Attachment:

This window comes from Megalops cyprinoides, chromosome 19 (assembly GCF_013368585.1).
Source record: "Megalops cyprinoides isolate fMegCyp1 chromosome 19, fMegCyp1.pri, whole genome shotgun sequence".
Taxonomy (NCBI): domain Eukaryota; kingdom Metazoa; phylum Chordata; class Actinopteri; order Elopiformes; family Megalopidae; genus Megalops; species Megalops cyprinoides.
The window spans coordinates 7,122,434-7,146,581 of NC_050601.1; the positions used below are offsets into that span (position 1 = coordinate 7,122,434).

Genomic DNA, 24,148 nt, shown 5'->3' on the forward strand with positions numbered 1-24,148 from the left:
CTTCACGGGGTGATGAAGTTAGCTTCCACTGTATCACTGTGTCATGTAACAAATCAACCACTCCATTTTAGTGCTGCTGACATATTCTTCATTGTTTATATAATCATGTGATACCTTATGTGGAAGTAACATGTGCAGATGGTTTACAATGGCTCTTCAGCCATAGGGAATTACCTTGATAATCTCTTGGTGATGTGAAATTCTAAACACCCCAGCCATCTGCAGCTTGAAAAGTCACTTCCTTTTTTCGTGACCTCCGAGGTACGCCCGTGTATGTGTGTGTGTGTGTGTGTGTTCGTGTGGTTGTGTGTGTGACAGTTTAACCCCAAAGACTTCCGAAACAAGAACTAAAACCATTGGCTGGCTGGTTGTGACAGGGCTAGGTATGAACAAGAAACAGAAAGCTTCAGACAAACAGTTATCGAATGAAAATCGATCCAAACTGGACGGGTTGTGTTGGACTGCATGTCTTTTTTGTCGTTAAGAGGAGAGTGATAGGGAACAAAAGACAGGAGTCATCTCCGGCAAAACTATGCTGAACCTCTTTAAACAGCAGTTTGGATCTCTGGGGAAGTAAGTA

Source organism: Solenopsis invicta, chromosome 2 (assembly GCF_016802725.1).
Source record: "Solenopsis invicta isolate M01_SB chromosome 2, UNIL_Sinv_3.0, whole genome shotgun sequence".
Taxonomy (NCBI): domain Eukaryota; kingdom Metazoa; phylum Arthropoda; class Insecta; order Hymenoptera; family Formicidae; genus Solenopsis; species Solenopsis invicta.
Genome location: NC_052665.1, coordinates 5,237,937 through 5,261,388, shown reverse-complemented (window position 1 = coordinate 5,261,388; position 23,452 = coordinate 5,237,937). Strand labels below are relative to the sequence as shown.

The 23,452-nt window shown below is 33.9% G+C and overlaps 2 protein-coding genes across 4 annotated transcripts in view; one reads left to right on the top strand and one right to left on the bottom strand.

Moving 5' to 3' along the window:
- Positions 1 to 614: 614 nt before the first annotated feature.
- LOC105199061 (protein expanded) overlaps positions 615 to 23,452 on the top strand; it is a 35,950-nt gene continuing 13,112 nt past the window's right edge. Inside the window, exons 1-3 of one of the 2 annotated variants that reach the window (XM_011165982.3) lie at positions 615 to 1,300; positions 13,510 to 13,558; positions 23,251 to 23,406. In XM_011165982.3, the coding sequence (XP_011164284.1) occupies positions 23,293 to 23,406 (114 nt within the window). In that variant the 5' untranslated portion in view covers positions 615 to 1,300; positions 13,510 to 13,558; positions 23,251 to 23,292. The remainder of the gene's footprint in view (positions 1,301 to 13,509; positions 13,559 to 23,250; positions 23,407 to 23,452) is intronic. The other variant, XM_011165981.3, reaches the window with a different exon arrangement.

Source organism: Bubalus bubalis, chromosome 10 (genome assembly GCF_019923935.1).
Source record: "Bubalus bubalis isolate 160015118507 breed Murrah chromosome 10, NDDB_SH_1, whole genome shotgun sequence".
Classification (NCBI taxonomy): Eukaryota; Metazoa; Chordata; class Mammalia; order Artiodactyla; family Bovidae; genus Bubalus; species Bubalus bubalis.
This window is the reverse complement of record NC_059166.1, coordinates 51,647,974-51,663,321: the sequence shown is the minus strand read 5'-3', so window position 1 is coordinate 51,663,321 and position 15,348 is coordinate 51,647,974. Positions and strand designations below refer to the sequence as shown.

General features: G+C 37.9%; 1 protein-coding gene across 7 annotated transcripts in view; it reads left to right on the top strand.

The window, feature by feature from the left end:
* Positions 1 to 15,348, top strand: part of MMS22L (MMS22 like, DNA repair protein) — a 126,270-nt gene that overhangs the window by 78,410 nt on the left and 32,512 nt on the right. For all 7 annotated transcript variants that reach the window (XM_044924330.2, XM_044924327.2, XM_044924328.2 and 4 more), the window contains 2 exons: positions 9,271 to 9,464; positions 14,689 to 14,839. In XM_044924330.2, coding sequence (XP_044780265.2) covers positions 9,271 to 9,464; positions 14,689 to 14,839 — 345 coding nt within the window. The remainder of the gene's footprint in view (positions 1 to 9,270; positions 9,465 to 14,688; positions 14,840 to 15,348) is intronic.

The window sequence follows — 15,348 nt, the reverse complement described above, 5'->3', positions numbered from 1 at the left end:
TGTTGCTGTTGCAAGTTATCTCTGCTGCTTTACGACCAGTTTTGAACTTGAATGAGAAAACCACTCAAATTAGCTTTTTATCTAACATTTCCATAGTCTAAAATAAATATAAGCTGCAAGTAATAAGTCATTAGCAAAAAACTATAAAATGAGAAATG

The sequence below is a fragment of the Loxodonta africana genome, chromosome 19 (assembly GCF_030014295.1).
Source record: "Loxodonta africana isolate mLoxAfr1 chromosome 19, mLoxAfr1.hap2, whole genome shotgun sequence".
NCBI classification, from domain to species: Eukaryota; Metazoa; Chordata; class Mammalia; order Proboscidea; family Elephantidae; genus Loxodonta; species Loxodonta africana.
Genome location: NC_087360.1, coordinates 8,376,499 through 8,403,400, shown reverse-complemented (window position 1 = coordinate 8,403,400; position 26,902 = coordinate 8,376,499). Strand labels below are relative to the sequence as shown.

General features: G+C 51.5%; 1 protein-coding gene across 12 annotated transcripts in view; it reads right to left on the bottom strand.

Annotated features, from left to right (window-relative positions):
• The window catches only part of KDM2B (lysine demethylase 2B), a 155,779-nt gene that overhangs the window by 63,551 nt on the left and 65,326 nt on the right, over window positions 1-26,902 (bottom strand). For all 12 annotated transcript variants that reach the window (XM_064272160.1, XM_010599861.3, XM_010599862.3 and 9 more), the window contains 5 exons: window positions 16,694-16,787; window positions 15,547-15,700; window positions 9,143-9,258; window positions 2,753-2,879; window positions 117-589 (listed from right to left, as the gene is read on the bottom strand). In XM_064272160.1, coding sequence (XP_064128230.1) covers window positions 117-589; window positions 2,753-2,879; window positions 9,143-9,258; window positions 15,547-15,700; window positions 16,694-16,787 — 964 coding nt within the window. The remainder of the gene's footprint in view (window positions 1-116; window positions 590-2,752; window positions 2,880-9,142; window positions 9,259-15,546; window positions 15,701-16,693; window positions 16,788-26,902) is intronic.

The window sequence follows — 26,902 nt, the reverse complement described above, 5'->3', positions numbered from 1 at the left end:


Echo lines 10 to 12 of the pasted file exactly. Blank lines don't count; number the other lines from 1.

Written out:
Genome location: NC_052665.1, coordinates 5,237,937 through 5,261,388, shown reverse-complemented (window position 1 = coordinate 5,261,388; position 23,452 = coordinate 5,237,937). Strand labels below are relative to the sequence as shown.

The 23,452-nt window shown below is 33.9% G+C and overlaps 2 protein-coding genes across 4 annotated transcripts in view; one reads left to right on the top strand and one right to left on the bottom strand.

Moving 5' to 3' along the window: